If Mary Trump were in the Oval Office with her uncle Donald Trump today, she would tell him to resign, she told ABC's George Stephanopoulos in an interview to support her explosive tell-all book about the President.
Mary Trump spoke about visiting her uncle in the White House in 2017 a few months after the inauguration and said he 'already seemed very strained by the pressures.'
'I just remember thinking, 'He seems tired. He seems like this is not what he signed up for,'' she told Stephanopoulos in an interview clip that aired Tuesday.
Asked what she would say if she were to visit him in the Oval Office today, Mary Trump replied, 'resign.'
Her message follows the release of her book, 'Too Much and Never Enough: How My Family Created the World's Most Dangerous Man.' In the book, she gives scathing criticism of the President, in which she accuses him of being a 'sociopath' and charges that his 'hubris and willful ignorance' dating back to his early days threatens the country.
Her tell-all book is the second in as many months to present a withering portrait of the President -- and like former national security adviser John Bolton, her book sparked an unsuccessful legal campaign to stop its publication. On Monday, the New York State Supreme Court lifted a temporary restraining order allowing Mary Trump to promote her book.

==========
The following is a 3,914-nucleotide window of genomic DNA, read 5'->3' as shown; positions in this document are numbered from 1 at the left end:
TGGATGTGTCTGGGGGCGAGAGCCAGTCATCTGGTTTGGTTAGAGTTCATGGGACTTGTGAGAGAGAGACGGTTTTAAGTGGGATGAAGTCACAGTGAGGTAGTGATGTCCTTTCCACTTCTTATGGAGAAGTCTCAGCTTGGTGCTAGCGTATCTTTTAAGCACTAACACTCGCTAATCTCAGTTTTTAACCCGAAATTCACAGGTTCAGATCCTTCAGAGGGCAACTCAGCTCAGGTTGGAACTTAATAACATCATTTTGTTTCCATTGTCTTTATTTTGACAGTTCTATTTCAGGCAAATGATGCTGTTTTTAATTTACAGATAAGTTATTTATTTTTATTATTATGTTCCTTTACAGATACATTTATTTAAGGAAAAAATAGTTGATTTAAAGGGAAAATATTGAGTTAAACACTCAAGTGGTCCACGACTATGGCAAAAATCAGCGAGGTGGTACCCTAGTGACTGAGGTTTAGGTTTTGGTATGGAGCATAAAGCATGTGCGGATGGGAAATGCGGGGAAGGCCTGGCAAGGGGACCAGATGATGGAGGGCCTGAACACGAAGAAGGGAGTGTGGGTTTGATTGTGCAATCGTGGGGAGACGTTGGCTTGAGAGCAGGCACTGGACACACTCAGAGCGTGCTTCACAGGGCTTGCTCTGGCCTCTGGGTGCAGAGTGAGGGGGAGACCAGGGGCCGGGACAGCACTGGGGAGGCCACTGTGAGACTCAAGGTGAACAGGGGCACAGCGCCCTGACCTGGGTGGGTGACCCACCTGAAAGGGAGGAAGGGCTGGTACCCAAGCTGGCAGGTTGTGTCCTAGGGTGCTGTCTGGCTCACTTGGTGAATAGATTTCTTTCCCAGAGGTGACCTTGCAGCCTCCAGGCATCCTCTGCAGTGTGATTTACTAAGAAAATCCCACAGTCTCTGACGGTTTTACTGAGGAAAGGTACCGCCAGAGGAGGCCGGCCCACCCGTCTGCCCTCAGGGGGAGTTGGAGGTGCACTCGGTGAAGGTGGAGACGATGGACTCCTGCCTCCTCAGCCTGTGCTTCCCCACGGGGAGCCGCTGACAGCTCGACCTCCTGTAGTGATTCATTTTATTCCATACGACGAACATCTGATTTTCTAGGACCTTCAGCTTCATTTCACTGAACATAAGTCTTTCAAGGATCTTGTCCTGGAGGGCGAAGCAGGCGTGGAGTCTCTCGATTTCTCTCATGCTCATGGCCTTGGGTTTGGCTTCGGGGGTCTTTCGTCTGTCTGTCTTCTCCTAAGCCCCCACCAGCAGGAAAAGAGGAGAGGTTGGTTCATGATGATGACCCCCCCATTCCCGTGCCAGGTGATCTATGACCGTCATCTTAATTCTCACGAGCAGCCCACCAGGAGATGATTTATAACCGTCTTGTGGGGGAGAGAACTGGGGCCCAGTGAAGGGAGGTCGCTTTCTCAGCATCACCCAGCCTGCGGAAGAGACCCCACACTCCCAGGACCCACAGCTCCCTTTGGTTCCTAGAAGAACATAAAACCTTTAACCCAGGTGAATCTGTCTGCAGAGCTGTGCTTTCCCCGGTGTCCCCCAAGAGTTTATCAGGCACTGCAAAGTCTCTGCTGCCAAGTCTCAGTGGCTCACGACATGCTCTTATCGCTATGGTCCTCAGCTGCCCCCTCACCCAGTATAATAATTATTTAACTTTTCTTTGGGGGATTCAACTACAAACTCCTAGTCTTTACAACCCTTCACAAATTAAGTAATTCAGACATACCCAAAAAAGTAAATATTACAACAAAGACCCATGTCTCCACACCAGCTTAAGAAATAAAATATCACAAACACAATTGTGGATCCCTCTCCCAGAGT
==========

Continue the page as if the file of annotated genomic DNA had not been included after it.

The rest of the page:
She writes that some of the book is based on her own memory, and in parts she reconstructed some dialogue based on what she was told by some members of the family and others, as well as legal documents, bank statements, tax returns and other documents.
In her interview with Stephanopoulos, Mary Trump also stood by a claim in her book that her uncle paid someone to take SAT tests for him to help him get into the University of Pennsylvania, which the White House has denied, though she acknowledged that she can't prove the identity of the person.
She also accused Donald Trump's father of creating a toxic family dynamic that explains the President's behavior, telling Stephanopoulos she sees 'parallels' between how the family operated and how the country is operating.
'I saw firsthand what focusing on the wrong things, elevating the wrong people can do -- the collateral damage that can be created by allowing somebody to live their lives without accountability,' she said. 'If I can do anything to change the narrative and to tell the truth, I need to do it. Because I don't believe the American people had the entire truth four years ago.'
The President has not immediately commented on his niece's interview with ABC, though last week, White House press secretary Kayleigh McEnany called the tell-all a 'book of falsehoods.'
One member of the President's immediate family, however, appeared to reference Mary Trump in a tweet Wednesday morning.
'Every family has one ...,' tweeted Eric Trump, the President's son, nodding to a familiar expression about black sheep.